Triangulating real projective n-space

How many vertices do you need to triangulate the real projective n-space? From this blog post of Gil Kalai I learned about a recent preprint (arXiv:2009.02703) by Adiprasito-Avvakumov-Karasev where they construct triangulations with $\exp\big((1/2 + \mathcal{o}(1))\sqrt{n}\log{n}\big)\text{-many}$ vertices, which is the first construction needing subexponentially-many vertices. More information, also about the history of this problem, may … Continue reading "Triangulating real projective n-space"

Resolution of Keller’s conjecture

Keller’s conjecture states that in any tiling of Euclidean space by identical hypercubes there are two cubes that meet face to face. (Consider the 2-dimensional picture on the right taken from Wikipedia. The squares share horizontal edges.) The conjecture is completely solved by now: it is true in dimensions 7 and less, but false in higher dimensions. The last missing part was … Continue reading "Resolution of Keller’s conjecture"

Catastrophe theory

This term I am teaching a course on catastrophe theory for 2nd year students. When you look up this topic on Wikipedia, you will see words like chaos and singularities mentioned, and you will be shown fancy pictures of the seven elementary catastrophes. But when you try to understand what the actual mathematical content of … Continue reading "Catastrophe theory"

Immersions of manifolds into Euclidean space

Recall the well-known result of Whitney that any (compact) smooth $$n$$-manifold admits an immersion into $$\mathbb{R}^{2n-1}$$. Today there was a preprint posted on the arXiv (arXiv:2011.00974) which mentioned in its introduction the following result of Cohen, which strengthens Whitney’s result as follows: Any (compact) smooth $$n$$-manifold admits an immersion into $$\mathbb{R}^{2n-\alpha(n)}$$, where $$\alpha(n)$$ is the … Continue reading "Immersions of manifolds into Euclidean space"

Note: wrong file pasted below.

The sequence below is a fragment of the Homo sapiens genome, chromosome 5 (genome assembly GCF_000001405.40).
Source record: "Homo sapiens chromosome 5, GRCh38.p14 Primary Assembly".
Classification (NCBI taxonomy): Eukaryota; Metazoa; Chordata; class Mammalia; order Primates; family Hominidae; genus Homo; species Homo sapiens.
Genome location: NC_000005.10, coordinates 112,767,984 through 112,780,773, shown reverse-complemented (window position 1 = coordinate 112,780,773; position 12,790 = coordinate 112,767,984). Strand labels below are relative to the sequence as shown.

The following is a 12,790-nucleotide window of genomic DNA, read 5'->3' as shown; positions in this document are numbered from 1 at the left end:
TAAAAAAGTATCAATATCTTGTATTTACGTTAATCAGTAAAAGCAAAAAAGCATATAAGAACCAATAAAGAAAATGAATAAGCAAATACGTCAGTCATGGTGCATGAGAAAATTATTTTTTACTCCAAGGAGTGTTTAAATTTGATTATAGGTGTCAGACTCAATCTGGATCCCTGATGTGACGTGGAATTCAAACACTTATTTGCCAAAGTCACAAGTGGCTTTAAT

Blockseminar on Dirac operators and scalar curvature

In mid-October we gathered for one week in Bollmannsruh (somewhat west of Berlin) to work our way through the seminal paper Positive scalar curvature and the Dirac operator on complete Riemannian manifolds by Gromov and Lawson. The hotel we stayed in lies directly at the beautiful lake Beetzsee. It was the perfect place to do … Continue reading "Blockseminar on Dirac operators and scalar curvature"

Gehaltsverhandlungen als PostDoc

Gehaltsverhandlungen als PostDoc? Das gibt’s doch nur für Professoren … Das dachte ich mir zumindest bis jetzt und ging davon aus, dass man in Deutschland solange auf E13 (bzw. A13) beschäftigt wird bis man es bis zum Professor bzw. Professorin schafft. Dann aber ließ sich die Universität Münster doch überreden mich auf E14 einzustellen. Wie … Continue reading "Gehaltsverhandlungen als PostDoc"

Seminar on soap bubbles and positive scalar curvature

Together with Rudolf Zeidler I am organizing a reading seminar this winter on generalized soap bubbles and positive scalar curvature. The goal of it is to read the corresponding preprint by Chodosh-Li (arXiv:2008.11888). The two main results we want to understand are the following: No closed aspherical manifold of dimension 4 or 5 admits a … Continue reading "Seminar on soap bubbles and positive scalar curvature"

Nobel Prize for Sir Roger Penrose

Sir Roger Penrose won the Nobel Prize in Physics for the discovery that black hole formation is a robust prediction of the general theory of relativity. I have to admit that I connected him up to now only with aperiodic tilings of the plane (Wikipedia link). If you want to know more about him you … Continue reading "Nobel Prize for Sir Roger Penrose"